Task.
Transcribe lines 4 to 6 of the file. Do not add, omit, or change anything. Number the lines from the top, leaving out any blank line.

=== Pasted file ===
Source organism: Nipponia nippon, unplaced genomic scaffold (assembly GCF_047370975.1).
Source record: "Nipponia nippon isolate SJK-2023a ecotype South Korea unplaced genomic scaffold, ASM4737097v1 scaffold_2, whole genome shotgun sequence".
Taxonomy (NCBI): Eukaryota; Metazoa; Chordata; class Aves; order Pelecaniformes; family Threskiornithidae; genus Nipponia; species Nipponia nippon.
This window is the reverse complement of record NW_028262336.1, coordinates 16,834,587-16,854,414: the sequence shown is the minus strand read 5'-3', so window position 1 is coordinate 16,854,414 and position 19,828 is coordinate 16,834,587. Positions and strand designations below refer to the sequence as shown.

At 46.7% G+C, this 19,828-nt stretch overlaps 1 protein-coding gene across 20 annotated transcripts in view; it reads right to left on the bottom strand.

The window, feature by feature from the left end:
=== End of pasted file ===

This window is the reverse complement of record NW_028262336.1, coordinates 16,834,587-16,854,414: the sequence shown is the minus strand read 5'-3', so window position 1 is coordinate 16,854,414 and position 19,828 is coordinate 16,834,587. Positions and strand designations below refer to the sequence as shown.

At 46.7% G+C, this 19,828-nt stretch overlaps 1 protein-coding gene across 20 annotated transcripts in view; it reads right to left on the bottom strand.

The window, feature by feature from the left end: